2 tbsp double cream
half a tsp Dijon mustard
half a tsp of fresh grated nutmeg
20g parmesan cheese, grated
50g mature cheddar cheese, grated.

Method :

1.  Heat the olive oil in a frying pan and once hot, add the chicken.  Spread the chicken across the pan to cook evenly, as it won't take long, being such small pieces.  Toss the chicken a few times to make sure every side is coloured - but don't allow it to turn golden.

2.  Once the chicken is coloured but not cooked through, add the leeks and seasoning.  Continue to fry until the leeks are softened.  You will need to toss and stir regularly to prevent the pan contents from colouring further.

3.  Add the wine and continue to toss and stir until the wine has all but evaporated and the pan is almost dry.

4.  Decant the chicken & leeks into a large pyrex bowl  and set aside to cool for 5 minutes or so.

5.  Once cooled, add the dill, crack the eggs in and add the grated cheese.  Mix and stir until everything is evenly distributed.  Set aside, while you make the Bechamel sauce.

6.  In a medium pan, set the butter to melt and add the flour, salt and pepper.  Allow the flour to cook out gently for 3 or 4 minutes, but don't allow it to brown.

7.  Add a little of the milk and stir it through.  The mix will set up quickly, so take if off the heat and keep adding a little milk, then stirring - you will probably need to swap to a hand whisk - until you have a saucy textured mix which is somewhat wetter than you would require.  Add the cream, mustard and nutmeg and whisk them through, then put the pan back on the heat and keep stirring or whisking as it heats through to simmering point.  If the mix becomes too thick, add a little more milk - but not too much, or it will quickly become too thin.  You're after a consistency reminiscent of thick custard.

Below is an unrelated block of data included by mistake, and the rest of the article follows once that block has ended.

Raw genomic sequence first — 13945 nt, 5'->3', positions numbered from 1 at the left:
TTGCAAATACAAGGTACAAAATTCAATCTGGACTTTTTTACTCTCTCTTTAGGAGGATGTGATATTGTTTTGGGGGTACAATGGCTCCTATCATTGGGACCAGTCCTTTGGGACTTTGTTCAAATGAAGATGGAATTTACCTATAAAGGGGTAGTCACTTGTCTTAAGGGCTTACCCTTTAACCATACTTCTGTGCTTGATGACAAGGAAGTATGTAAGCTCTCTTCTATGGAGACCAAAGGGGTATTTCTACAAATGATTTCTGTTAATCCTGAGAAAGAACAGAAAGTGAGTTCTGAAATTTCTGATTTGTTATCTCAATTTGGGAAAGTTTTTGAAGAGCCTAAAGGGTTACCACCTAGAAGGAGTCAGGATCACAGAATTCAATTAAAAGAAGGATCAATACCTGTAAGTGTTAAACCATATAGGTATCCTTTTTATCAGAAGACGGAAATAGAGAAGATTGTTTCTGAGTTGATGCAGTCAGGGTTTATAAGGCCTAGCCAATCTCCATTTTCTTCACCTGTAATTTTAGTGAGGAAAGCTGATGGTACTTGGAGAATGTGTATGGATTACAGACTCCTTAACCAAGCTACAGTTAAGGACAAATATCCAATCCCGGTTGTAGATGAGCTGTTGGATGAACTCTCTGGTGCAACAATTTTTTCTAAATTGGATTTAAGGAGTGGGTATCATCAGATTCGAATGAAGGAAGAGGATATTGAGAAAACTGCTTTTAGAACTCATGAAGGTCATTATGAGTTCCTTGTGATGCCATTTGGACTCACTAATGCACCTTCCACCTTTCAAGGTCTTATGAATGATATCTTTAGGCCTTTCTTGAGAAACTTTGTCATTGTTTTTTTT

8.  Take your baking dish (I used a small roasting dish that I lined with non stick silver foil) and decant the chicken & leek mixture into it, making sure to push it into the corners and level off the top surface.

9.  Pour the Bechamel over the top and again, encourage it to form a smooth layer.

10.  Sprinkle first the parmesan, then the cheddar, over the top so that the surface is entirely coated.  This will form the gorgeous cheesy crust - too little cheese and the crust will be patchy at best.

11.  Place into a pre-heated oven at 180degC/350degF/Gas4 for 30-35 minutes or until the top is a gorgeous golden brown.

12.  Remove from the oven and allow to settle for 5-10 minutes before serving with a side salad.